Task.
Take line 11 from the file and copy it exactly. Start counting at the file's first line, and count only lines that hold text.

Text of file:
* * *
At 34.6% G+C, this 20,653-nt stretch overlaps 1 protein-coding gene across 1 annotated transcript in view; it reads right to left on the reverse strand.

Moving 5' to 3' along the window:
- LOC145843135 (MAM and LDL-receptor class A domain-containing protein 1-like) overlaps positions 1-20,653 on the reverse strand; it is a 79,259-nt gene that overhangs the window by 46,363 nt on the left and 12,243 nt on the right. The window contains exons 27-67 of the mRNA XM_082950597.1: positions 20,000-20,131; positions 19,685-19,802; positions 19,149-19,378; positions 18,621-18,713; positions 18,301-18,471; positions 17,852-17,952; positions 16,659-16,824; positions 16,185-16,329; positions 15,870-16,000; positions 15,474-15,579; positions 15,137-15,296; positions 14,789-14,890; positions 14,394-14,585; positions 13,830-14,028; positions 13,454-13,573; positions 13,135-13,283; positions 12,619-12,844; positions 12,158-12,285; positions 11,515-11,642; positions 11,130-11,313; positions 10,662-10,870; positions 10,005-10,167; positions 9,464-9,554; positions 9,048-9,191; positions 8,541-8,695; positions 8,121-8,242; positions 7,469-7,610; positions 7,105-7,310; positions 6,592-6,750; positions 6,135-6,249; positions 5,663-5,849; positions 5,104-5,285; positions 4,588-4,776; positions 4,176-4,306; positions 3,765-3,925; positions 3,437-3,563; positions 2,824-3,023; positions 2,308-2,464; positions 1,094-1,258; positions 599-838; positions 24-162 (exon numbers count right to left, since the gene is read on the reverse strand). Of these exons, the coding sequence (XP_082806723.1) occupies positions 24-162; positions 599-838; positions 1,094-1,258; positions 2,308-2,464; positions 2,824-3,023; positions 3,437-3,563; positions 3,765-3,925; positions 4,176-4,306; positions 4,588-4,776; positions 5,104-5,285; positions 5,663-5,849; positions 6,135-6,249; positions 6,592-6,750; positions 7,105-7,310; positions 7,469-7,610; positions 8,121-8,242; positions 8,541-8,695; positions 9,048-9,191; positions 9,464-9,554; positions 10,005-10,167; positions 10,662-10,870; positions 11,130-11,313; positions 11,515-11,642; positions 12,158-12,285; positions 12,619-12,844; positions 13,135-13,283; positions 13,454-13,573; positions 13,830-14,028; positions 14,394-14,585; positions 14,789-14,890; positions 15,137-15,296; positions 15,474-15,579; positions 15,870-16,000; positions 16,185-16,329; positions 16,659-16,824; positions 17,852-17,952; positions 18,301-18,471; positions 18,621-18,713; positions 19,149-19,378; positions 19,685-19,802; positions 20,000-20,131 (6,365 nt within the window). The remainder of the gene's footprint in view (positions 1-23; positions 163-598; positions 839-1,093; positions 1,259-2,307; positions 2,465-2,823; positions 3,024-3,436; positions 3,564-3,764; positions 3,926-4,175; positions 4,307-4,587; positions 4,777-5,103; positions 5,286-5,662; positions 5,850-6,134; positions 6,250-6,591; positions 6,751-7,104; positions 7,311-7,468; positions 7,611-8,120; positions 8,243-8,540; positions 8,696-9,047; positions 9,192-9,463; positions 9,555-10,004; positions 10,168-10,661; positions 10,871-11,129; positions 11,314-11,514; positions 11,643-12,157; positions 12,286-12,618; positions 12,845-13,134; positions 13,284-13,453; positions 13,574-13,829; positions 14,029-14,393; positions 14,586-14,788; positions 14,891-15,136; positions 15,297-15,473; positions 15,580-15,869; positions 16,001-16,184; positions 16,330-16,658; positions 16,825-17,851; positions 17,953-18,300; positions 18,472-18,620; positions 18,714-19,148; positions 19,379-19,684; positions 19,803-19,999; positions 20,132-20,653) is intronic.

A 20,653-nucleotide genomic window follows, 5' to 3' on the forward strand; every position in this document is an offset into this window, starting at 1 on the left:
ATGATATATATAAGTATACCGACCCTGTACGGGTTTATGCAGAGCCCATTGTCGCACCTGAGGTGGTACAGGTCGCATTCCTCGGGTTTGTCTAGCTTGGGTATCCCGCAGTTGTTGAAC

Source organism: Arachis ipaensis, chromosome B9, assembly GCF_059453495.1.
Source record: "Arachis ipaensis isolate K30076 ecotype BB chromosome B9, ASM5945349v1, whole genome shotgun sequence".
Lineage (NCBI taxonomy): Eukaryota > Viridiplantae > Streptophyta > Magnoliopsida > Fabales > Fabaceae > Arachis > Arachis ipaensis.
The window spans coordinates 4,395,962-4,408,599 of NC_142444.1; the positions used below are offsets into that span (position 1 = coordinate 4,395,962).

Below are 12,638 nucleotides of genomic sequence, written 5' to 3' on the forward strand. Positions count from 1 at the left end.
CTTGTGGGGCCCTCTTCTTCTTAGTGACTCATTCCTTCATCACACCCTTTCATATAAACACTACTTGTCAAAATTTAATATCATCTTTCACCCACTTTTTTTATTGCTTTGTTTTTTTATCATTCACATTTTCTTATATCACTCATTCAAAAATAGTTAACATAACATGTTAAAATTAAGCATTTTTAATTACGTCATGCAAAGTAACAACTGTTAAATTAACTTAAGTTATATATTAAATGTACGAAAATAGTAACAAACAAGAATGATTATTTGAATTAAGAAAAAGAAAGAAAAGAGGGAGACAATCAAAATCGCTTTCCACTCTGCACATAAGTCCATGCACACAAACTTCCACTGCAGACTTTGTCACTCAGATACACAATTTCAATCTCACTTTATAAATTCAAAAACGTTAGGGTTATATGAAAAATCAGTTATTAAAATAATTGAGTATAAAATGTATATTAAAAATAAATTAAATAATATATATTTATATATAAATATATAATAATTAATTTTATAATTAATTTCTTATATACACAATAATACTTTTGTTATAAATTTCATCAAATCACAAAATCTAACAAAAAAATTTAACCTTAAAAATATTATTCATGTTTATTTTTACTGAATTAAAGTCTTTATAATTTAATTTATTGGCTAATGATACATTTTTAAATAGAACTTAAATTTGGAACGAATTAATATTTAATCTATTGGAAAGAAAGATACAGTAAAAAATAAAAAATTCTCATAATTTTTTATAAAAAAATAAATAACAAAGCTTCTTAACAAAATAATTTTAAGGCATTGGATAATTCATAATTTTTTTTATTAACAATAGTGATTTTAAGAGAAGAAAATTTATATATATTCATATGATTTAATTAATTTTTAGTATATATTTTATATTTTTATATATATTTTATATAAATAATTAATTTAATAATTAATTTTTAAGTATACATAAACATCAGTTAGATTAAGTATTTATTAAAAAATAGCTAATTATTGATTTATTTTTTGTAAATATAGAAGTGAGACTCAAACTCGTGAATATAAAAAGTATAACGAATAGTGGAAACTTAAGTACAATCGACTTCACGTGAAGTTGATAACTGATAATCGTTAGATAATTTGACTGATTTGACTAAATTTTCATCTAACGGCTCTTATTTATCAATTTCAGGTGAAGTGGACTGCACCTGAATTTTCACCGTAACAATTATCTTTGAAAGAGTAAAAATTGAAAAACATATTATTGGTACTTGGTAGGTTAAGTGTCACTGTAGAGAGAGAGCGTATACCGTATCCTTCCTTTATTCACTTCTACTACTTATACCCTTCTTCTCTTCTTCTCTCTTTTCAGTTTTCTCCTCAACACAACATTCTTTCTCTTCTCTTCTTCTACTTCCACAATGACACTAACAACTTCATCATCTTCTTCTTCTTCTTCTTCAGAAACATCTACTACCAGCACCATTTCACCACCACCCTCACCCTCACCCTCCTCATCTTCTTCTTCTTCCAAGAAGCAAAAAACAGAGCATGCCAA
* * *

CTTGTGGGGCCCTCTTCTTCTTAGTGACTCATTCCTTCATCACACCCTTTCATATAAACACTACTTGTCAAAATTTAATATCATCTTTCACCCACTTTTTTTATTGCTTTGTTTTTTTATCATTCACATTTTCTTATATCACTCATTCAAAAATAGTTAACATAACATGTTAAAATTAAGCATTTTTAATTACGTCATGCAAAGTAACAACTGTTAAATTAACTTAAGTTATATATTAAATGTACGAAAATAGTAACAAACAAGAATGATTATTTGAATTAAGAAAAAGAAAGAAAAGAGGGAGACAATCAAAATCGCTTTCCACTCTGCACATAAGTCCATGCACACAAACTTCCACTGCAGACTTTGTCACTCAGATACACAATTTCAATCTCACTTTATAAATTCAAAAACGTTAGGGTTATATGAAAAATCAGTTATTAAAATAATTGAGTATAAAATGTATATTAAAAATAAATTAAATAATATATATTTATATATAAATATATAATAATTAATTTTATAATTAATTTCTTATATACACAATAATACTTTTGTTATAAATTTCATCAAATCACAAAATCTAACAAAAAAATTTAACCTTAAAAATATTATTCATGTTTATTTTTACTGAATTAAAGTCTTTATAATTTAATTTATTGGCTAATGATACATTTTTAAATAGAACTTAAATTTGGAACGAATTAATATTTAATCTATTGGAAAGAAAGATACAGTAAAAAATAAAAAATTCTCATAATTTTTTATAAAAAAATAAATAACAAAGCTTCTTAACAAAATAATTTTAAGGCATTGGATAATTCATAATTTTTTTTATTAACAATAGTGATTTTAAGAGAAGAAAATTTATATATATTCATATGATTTAATTAATTTTTAGTATATATTTTATATTTTTATATATATTTTATATAAATAATTAATTTAATAATTAATTTTTAAGTATACATAAACATCAGTTAGATTAAGTATTTATTAAAAAATAGCTAATTATTGATTTATTTTTTGTAAATATAGAAGTGAGACTCAAACTCGTGAATATAAAAAGTATAACGAATAGTGGAAACTTAAGTACAATCGACTTCACGTGAAGTTGATAACTGATAATCGTTAGATAATTTGACTGATTTGACTAAATTTTCATCTAACGGCTCTTATTTATCAATTTCAGGTGAAGTGGACTGCACCTGAATTTTCACCGTAACAATTATCTTTGAAAGAGTAAAAATTGAAAAACATATTATTGGTACTTGGTAGGTTAAGTGTCACTGTAGAGAGAGAGCGTATACCGTATCCTTCCTTTATTCACTTCTACTACTTATACCCTTCTTCTCTTCTTCTCTCTTTTCAGTTTTCTCCTCAACACAACATTCTTTCTCTTCTCTTCTTCTACTTCCACAATGACACTAACAACTTCATCATCTTCTTCTTCTTCTTCTTCAGAAACATCTACTACCAGCACCATTTCACCACCACCCTCACCCTCACCCTCCTCATCTTCTTCTTCTTCCAAGAAGCAAAAAACAGAGCATGCCAA